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Newest ODD Guitar

May 29, 2021

Filed under: 3D printing,additive manufacturing — Terry Wohlers @ 08:01

By Noah Mostow and Terry Wohlers

Olaf Diegel, an associate consultant at Wohlers Associates, is a world-renowned designer of one-of-a-kind products, including musical instruments. His Beatlemania guitar was covered in a previous blog post. Other instruments he has created can be found at the ODD website. Olaf has used additive manufacturing (AM) to produce these impressive products, but it has been difficult to create full-color parts by AM in the past. Fortunately, relatively new machine technology has become available that overcomes this limitation.

Recently, Olaf worked with Mimaki to create the 3D-printed body of his Scarab ST guitar. Mimaki is the manufacturer of a system that prints photopolymer parts in up to 10 million colors using a material jetting process. In a previous version, the body of the guitar was manufactured using a powder bed fusion (PBF) system in white polyamide. Color was added after the guitar body was printed, but it required hours of sanding, masking, and detailed artistry using air or paint brushes. The newest version of the guitar, shown in the following image, was 3D-printed in full color, without the need to manually add color. The neck, frets, pickup, bridge, and other parts are standard and were not 3D printed.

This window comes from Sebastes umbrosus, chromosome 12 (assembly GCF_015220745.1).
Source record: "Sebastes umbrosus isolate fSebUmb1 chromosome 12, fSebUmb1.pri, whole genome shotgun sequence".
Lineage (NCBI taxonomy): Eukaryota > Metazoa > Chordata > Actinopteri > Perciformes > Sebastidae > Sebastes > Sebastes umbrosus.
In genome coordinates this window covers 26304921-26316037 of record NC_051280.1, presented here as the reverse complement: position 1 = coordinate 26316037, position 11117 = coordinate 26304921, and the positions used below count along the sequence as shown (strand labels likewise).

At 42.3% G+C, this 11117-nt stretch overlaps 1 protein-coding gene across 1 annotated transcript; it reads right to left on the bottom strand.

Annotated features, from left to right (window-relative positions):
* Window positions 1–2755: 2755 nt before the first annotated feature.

The time to 3D print the guitar’s body was 31 hours. Water-soluble support material was removed in a “bath” in about 12 hours. The Mimaki process produced a wood-like appearance, along with transparent wings for the bugs inside the body. Creating these complex patterns and structures by hand, or with conventional manufacturing, would have been time-consuming at best. To learn more about the process of creating this guitar and some history from Olaf, watch Lucas Crossley’s interview with Olaf and Josh Hope. Lusas and Josh are with Mimaki.